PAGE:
Taking care of my computer

The title really tells you what I want to know. I've used several computers in my short life, but they all have this one thing in common that I'd prefer to avoid. They've all eventually stopped working. It's always started with little hiccups here and there, booting the system starts to take longer and longer. Eventually it'll take several restarts before the computer boots up to speed, and even then it'll lag and suck and complain.

I don't really have an investment in this case, though. The laptop we use belongs to the missus, but we both use it, so I'd prefer it keep functioning. I regularly check my computer for viruses and stuff, I've been using Advanced SystemCare to keep this ol' thing running. Also, Windows 7.

So, fellas, any ideas on how to maintain this computer? I'm looking to speed up the booting process and preferably make sure this thing will outlive my previous machines. And as some may notice, I ain't too tech-savvy.

What period of time are you talking about? Windows pretty much does that after a few years. However, Microsoft security essentials, Windows update and CCleaner are pretty much all you need to maintain the system.

Then just don't click on dodgy links, be sure to install and uninstall stuff properly and you'll be pretty much fine.

If that doesn't help, reinstall Windows, it isn't difficult, just stick the disc in and reboot.

number2301:

If that doesn't help, reinstall Windows, it isn't difficult, just stick the disc in and reboot.

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The...disc? It pretty much came installed on the machine. Can I burn myself a disc from some file, or what? And what will this re-installing do to my files?

A full reinstall would get rid of everything so you'd need to back up anything you wanted to keep first.

You should have some kind of recovery media with the computer? Or a recovery partition which you access when you boot your machine up. It's hard to say without actually seeing it.

Karhukonna:

number2301:

If that doesn't help, reinstall Windows, it isn't difficult, just stick the disc in and reboot.

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The...disc? It pretty much came installed on the machine. Can I burn myself a disc from some file, or what? And what will this re-installing do to my files?

Ergh...you may want to try other forums that have a primary focus for PC enthusiasts. Unless you are diligent and know exactly what you are installing on your computer at all times, slowdown will inevitably happen to any computer.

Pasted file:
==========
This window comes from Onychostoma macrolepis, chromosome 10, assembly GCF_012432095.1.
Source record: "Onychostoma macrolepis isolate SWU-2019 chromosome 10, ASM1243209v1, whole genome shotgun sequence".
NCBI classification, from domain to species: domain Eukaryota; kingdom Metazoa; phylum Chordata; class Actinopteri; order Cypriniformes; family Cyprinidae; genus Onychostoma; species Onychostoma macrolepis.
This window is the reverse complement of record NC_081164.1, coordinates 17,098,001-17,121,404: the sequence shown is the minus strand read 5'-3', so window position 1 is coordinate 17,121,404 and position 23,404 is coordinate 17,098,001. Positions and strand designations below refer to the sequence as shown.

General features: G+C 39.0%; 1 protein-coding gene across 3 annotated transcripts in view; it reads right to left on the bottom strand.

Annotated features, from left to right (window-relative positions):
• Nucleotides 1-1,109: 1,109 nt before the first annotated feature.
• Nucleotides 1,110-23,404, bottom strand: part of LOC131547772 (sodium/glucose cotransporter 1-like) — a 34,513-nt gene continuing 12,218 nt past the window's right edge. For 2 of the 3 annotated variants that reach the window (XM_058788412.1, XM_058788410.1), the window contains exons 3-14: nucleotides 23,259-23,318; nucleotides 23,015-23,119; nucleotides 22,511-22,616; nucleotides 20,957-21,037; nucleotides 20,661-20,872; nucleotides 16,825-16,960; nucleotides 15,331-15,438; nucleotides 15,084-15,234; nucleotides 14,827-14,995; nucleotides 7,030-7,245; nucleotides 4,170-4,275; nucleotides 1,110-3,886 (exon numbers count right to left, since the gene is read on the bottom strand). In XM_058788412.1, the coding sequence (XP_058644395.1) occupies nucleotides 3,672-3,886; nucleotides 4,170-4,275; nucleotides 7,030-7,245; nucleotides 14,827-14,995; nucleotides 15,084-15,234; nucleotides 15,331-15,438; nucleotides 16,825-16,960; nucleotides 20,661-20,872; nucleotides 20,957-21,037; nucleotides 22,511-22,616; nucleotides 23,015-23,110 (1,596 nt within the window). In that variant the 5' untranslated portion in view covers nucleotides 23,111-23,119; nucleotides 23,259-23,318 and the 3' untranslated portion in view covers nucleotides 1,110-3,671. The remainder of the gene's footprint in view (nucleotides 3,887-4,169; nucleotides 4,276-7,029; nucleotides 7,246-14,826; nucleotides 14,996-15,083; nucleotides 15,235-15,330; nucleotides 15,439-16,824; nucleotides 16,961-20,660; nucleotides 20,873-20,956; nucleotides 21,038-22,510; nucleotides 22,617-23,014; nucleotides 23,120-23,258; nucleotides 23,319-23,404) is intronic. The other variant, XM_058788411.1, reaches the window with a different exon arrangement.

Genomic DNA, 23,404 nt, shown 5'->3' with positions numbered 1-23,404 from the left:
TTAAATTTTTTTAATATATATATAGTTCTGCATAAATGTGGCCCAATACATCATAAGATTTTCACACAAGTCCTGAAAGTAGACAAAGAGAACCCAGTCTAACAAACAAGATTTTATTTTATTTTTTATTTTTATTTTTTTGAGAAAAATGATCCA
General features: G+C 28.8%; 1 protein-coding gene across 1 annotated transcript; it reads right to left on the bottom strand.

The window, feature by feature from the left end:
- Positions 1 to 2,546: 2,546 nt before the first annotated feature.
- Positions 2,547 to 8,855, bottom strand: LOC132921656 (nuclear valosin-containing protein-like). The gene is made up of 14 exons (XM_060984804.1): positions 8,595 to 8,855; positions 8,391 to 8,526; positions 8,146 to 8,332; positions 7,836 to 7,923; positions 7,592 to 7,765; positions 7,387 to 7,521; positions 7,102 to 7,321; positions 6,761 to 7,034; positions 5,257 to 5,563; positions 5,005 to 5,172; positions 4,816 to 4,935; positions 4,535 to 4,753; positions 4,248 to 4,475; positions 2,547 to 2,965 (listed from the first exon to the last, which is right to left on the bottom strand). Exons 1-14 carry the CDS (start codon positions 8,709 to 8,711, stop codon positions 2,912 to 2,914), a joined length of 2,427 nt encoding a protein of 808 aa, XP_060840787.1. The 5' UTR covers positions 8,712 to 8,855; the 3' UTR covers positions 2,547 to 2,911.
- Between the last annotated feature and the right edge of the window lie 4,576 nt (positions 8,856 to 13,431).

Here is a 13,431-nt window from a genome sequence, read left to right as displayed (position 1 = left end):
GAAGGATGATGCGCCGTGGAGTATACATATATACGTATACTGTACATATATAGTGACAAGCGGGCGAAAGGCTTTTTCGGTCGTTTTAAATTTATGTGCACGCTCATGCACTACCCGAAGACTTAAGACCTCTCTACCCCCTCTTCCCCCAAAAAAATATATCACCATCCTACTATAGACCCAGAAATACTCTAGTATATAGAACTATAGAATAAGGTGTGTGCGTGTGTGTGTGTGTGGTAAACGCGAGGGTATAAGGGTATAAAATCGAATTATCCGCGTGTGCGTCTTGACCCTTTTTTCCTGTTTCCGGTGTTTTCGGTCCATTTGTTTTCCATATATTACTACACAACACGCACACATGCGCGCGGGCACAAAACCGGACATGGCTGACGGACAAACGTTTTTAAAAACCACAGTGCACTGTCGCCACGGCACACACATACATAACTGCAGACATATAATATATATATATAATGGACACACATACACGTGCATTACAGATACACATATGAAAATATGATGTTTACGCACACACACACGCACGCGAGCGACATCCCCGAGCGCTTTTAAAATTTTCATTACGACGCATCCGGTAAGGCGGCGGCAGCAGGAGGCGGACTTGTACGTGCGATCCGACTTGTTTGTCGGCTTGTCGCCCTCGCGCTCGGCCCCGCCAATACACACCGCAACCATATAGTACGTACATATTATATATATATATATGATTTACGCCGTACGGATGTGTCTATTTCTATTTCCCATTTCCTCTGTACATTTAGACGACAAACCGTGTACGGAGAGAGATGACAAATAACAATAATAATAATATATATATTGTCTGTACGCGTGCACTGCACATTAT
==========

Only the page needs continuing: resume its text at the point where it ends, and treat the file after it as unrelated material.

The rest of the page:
Here are some things you can do:

Run a disk derangement on a monthly basis.
Ensure you have a decent virus scanner and firewall installed and active (AVG Free & Zone Alarm).
Don't install useless programs like tool bars.
And yes, every year or two you should backup all your files, pictures, music, etc. and reformat your disk & perform a clean install of windows.

My last computer I built ran for 7 years with almost no problems or slow downs. The only reason I had to stop using it and build another one was because it was just too old. It's just like a car, if you perform the proper maintenance on it then the thing should last for many years without issue.

Also, get a can of air, blow dust from the fans and any ports...quick bursts. You have no idea how many computers get slowed down simply because there is dust, hair, a new breed of organism in your computer. Also, sometimes hardware just fails. I've got a hard drive that's brand new, burned it out in 6 months. Before it went tits up, process' slowed down, the computer was having issues booting, running basic programs took forever, etc. There is a hard drive scan tool from seagate that is good and it scans your drive for all kinds of problems. Makes sure it spins right, reads info, etc. It will attempt to fix if it can, but if the issue is unfixable, time for a new hard drive at the least.

Thanks fellas. I'll probably try to re-install Windows at some point in the near future, as soon as I can figure it out. I've also tried some of the programs listed, and found some new favourites.